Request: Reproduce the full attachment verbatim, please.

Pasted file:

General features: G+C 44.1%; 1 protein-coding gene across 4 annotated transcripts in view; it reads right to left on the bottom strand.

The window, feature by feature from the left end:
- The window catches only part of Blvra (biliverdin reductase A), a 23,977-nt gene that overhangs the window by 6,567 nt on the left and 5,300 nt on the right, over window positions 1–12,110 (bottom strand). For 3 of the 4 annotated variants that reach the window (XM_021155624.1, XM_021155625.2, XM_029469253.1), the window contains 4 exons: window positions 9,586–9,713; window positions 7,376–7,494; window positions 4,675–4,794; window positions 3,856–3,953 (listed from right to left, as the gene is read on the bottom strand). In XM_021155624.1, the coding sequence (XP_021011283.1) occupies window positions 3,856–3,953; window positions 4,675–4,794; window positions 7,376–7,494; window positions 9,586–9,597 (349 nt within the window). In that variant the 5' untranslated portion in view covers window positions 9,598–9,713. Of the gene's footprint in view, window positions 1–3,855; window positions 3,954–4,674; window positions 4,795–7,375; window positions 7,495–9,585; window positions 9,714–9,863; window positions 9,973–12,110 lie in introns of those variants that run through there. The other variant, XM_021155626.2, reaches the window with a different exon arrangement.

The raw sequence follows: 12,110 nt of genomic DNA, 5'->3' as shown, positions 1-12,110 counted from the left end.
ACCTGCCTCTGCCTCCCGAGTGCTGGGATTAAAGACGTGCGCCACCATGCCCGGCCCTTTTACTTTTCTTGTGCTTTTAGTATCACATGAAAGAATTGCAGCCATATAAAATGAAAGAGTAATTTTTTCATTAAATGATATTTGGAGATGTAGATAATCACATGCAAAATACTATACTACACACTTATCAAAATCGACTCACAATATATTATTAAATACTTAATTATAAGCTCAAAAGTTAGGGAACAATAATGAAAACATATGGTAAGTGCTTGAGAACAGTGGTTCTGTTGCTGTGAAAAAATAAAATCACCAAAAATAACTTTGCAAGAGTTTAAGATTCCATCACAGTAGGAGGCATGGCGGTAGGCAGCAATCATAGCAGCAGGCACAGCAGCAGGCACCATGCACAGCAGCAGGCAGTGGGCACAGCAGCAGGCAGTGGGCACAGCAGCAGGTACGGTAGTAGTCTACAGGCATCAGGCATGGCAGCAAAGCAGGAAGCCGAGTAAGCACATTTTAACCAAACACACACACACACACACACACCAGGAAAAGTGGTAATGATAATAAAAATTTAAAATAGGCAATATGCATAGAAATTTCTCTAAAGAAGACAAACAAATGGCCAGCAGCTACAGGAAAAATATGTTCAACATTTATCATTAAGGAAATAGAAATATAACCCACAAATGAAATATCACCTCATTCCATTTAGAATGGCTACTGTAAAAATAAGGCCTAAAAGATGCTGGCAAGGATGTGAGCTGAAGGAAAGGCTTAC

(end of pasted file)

General features: G+C 44.1%; 1 protein-coding gene across 4 annotated transcripts in view; it reads right to left on the bottom strand.

The window, feature by feature from the left end:
- The window catches only part of Blvra (biliverdin reductase A), a 23,977-nt gene that overhangs the window by 6,567 nt on the left and 5,300 nt on the right, over window positions 1–12,110 (bottom strand). For 3 of the 4 annotated variants that reach the window (XM_021155624.1, XM_021155625.2, XM_029469253.1), the window contains 4 exons: window positions 9,586–9,713; window positions 7,376–7,494; window positions 4,675–4,794; window positions 3,856–3,953 (listed from right to left, as the gene is read on the bottom strand). In XM_021155624.1, the coding sequence (XP_021011283.1) occupies window positions 3,856–3,953; window positions 4,675–4,794; window positions 7,376–7,494; window positions 9,586–9,597 (349 nt within the window). In that variant the 5' untranslated portion in view covers window positions 9,598–9,713. Of the gene's footprint in view, window positions 1–3,855; window positions 3,954–4,674; window positions 4,795–7,375; window positions 7,495–9,585; window positions 9,714–9,863; window positions 9,973–12,110 lie in introns of those variants that run through there. The other variant, XM_021155626.2, reaches the window with a different exon arrangement.

The raw sequence follows: 12,110 nt of genomic DNA, 5'->3' as shown, positions 1-12,110 counted from the left end.
ACCTGCCTCTGCCTCCCGAGTGCTGGGATTAAAGACGTGCGCCACCATGCCCGGCCCTTTTACTTTTCTTGTGCTTTTAGTATCACATGAAAGAATTGCAGCCATATAAAATGAAAGAGTAATTTTTTCATTAAATGATATTTGGAGATGTAGATAATCACATGCAAAATACTATACTACACACTTATCAAAATCGACTCACAATATATTATTAAATACTTAATTATAAGCTCAAAAGTTAGGGAACAATAATGAAAACATATGGTAAGTGCTTGAGAACAGTGGTTCTGTTGCTGTGAAAAAATAAAATCACCAAAAATAACTTTGCAAGAGTTTAAGATTCCATCACAGTAGGAGGCATGGCGGTAGGCAGCAATCATAGCAGCAGGCACAGCAGCAGGCACCATGCACAGCAGCAGGCAGTGGGCACAGCAGCAGGCAGTGGGCACAGCAGCAGGTACGGTAGTAGTCTACAGGCATCAGGCATGGCAGCAAAGCAGGAAGCCGAGTAAGCACATTTTAACCAAACACACACACACACACACACACCAGGAAAAGTGGTAATGATAATAAAAATTTAAAATAGGCAATATGCATAGAAATTTCTCTAAAGAAGACAAACAAATGGCCAGCAGCTACAGGAAAAATATGTTCAACATTTATCATTAAGGAAATAGAAATATAACCCACAAATGAAATATCACCTCATTCCATTTAGAATGGCTACTGTAAAAATAAGGCCTAAAAGATGCTGGCAAGGATGTGAGCTGAAGGAAAGGCTTAC